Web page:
Burning coal for electricity produces about twice the carbon dioxide as burning natural gas. But some scientists remain concerned about methane emissions that leak from gas-drilling operations, in part because methane is a more potent greenhouse gas than carbon dioxide.
Two years ago, the issue gained much more attention with the publication of a study by Cornell University ecology professor Robert Howarth. That study reported that natural gas could be just as bad -- or worse -- than coal for global warming, especially if the issue is examined based on the short time frame in which scientists believe action is needed to curb global warming.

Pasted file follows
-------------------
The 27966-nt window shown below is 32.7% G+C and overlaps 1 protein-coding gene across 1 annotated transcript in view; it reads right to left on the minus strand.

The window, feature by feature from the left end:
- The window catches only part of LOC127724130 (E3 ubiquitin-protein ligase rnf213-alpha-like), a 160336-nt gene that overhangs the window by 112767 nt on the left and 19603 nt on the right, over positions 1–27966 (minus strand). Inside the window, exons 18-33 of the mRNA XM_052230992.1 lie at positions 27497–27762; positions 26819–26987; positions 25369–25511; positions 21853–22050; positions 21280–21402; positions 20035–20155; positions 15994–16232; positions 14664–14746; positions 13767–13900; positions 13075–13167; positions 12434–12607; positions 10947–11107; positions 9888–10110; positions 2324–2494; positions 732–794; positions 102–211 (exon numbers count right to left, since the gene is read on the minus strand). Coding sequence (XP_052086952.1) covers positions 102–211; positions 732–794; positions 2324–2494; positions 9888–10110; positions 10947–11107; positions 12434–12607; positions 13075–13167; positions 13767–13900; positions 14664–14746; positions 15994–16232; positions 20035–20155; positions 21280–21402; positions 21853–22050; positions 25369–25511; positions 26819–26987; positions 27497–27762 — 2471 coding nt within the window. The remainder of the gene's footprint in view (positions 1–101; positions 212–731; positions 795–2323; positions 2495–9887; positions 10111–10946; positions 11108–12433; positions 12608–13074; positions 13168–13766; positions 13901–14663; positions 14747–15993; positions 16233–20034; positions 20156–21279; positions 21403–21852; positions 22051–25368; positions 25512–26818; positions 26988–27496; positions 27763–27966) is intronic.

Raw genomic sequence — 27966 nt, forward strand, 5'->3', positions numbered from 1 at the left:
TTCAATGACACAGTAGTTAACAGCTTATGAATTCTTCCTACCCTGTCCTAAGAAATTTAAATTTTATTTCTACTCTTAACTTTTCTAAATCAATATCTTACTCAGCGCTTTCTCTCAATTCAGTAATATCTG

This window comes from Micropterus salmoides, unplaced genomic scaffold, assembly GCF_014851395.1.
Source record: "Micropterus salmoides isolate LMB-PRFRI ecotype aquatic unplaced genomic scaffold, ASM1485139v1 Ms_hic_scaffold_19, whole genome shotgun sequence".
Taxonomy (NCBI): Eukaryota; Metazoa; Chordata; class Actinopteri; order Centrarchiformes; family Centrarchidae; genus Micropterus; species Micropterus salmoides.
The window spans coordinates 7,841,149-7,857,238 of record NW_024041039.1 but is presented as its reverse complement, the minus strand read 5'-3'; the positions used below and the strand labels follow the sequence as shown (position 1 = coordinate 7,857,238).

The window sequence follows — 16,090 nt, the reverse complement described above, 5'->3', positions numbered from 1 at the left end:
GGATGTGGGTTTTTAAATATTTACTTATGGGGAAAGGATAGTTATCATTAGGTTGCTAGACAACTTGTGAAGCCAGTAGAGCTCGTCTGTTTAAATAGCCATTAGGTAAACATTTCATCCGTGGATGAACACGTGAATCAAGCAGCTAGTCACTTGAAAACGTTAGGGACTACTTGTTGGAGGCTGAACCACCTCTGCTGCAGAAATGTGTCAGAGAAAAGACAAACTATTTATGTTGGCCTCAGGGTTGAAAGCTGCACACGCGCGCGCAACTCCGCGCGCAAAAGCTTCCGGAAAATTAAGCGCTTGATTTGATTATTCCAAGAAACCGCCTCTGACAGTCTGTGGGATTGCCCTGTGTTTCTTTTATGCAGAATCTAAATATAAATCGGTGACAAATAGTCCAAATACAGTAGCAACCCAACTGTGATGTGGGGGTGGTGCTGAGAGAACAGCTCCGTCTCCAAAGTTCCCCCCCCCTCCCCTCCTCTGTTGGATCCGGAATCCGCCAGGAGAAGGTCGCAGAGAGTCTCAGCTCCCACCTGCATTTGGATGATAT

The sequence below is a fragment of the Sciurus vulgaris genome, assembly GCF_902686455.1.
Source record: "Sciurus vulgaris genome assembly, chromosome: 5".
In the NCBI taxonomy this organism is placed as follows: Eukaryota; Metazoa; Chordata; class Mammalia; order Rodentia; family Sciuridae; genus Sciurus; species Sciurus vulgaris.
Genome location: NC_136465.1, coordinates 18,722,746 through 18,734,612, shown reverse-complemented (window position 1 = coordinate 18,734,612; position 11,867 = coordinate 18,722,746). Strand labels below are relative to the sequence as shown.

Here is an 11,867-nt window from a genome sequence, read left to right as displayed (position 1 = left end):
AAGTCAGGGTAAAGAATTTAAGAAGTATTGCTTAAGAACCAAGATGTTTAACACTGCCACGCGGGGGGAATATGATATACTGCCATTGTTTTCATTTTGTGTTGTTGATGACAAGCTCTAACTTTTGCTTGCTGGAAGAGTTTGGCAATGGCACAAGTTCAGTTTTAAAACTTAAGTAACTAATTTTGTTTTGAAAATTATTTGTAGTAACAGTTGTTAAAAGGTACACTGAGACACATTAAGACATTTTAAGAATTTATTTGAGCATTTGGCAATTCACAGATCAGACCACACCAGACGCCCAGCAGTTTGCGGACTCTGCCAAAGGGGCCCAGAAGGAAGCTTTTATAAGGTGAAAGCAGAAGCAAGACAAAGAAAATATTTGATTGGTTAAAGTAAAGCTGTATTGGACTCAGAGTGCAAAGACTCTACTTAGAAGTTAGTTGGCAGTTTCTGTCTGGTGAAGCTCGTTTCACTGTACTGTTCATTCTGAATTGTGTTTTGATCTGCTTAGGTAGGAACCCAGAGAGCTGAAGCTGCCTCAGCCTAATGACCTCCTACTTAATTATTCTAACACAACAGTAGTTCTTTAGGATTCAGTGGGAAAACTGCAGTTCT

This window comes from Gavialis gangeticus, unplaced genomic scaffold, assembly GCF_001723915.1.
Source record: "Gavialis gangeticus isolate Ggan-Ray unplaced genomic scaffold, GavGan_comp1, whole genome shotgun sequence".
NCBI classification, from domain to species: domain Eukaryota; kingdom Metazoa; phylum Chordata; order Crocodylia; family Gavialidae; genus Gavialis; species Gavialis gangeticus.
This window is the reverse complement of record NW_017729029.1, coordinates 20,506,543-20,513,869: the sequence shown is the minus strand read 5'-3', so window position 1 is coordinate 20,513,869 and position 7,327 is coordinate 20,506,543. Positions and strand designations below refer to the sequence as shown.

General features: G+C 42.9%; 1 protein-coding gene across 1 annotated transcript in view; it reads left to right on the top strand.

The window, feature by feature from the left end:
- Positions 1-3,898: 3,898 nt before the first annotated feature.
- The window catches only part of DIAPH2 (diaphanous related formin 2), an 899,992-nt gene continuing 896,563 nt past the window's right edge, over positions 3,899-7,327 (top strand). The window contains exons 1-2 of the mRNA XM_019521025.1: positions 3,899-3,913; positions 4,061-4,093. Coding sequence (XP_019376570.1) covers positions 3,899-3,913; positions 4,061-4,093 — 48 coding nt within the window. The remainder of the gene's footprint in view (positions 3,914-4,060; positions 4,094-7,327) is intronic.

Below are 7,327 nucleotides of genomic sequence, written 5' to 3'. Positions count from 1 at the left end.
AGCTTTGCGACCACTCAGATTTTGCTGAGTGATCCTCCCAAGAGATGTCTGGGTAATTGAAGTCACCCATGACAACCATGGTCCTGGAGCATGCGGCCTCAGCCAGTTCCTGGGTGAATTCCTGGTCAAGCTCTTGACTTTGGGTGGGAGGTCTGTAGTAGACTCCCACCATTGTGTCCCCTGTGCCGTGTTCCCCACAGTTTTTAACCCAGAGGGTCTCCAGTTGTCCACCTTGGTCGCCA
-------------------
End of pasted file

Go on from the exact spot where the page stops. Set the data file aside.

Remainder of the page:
Since then, some other scientists have harshly criticized Howarth's study. But there's also been a lively debate in scientific journals about his results, and about the many variables used to estimate methane emissions from the shale-gas drilling boom across the country.
In its new report, Climate Central found that published estimates of methane leak rates range from 1 percent to 8 percent, with peer-reviewed measurements for individual drilling regions as high as 17 percent. EPA's recently revised data cut the agency's national estimate from 2.2 percent to 1.5 percent.
"Knowing how much methane is leaking from the natural gas system is essential to determining the potential climate benefits of natural gas use," the Climate Central report said.
The report found that, "A pervasive lack of measurements makes it nearly impossible to know with confidence what the average methane leak rate is for the U.S. as a whole.
"More measurements, more reliable data, and better understanding of industry practices are needed," the report said.
Reach Ken Ward Jr. at kw...@wvgazette.com or 304-348-1702.